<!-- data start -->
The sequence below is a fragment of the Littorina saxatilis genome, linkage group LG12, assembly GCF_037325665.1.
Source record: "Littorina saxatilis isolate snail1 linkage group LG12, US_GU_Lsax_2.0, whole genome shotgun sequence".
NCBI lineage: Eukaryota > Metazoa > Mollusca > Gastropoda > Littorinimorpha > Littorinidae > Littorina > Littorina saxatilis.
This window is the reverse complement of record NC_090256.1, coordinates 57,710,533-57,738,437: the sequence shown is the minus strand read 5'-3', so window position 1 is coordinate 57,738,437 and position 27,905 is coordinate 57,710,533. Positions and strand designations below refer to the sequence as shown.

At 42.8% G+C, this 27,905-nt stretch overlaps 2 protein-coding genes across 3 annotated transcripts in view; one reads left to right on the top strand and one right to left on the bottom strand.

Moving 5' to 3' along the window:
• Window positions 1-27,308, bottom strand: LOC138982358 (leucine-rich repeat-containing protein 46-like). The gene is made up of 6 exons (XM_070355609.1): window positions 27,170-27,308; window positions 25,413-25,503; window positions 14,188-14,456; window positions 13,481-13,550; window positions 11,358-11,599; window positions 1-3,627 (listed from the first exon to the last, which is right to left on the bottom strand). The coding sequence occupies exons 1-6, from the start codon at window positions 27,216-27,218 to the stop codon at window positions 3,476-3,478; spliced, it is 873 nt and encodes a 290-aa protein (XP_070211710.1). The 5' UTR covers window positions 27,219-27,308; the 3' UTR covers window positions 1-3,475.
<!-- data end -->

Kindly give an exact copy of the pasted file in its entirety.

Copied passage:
The sequence below is a fragment of the Littorina saxatilis genome, linkage group LG12, assembly GCF_037325665.1.
Source record: "Littorina saxatilis isolate snail1 linkage group LG12, US_GU_Lsax_2.0, whole genome shotgun sequence".
NCBI lineage: Eukaryota > Metazoa > Mollusca > Gastropoda > Littorinimorpha > Littorinidae > Littorina > Littorina saxatilis.
This window is the reverse complement of record NC_090256.1, coordinates 57,710,533-57,738,437: the sequence shown is the minus strand read 5'-3', so window position 1 is coordinate 57,738,437 and position 27,905 is coordinate 57,710,533. Positions and strand designations below refer to the sequence as shown.

At 42.8% G+C, this 27,905-nt stretch overlaps 2 protein-coding genes across 3 annotated transcripts in view; one reads left to right on the top strand and one right to left on the bottom strand.

Moving 5' to 3' along the window:
• Window positions 1-27,308, bottom strand: LOC138982358 (leucine-rich repeat-containing protein 46-like). The gene is made up of 6 exons (XM_070355609.1): window positions 27,170-27,308; window positions 25,413-25,503; window positions 14,188-14,456; window positions 13,481-13,550; window positions 11,358-11,599; window positions 1-3,627 (listed from the first exon to the last, which is right to left on the bottom strand). The coding sequence occupies exons 1-6, from the start codon at window positions 27,216-27,218 to the stop codon at window positions 3,476-3,478; spliced, it is 873 nt and encodes a 290-aa protein (XP_070211710.1). The 5' UTR covers window positions 27,219-27,308; the 3' UTR covers window positions 1-3,475.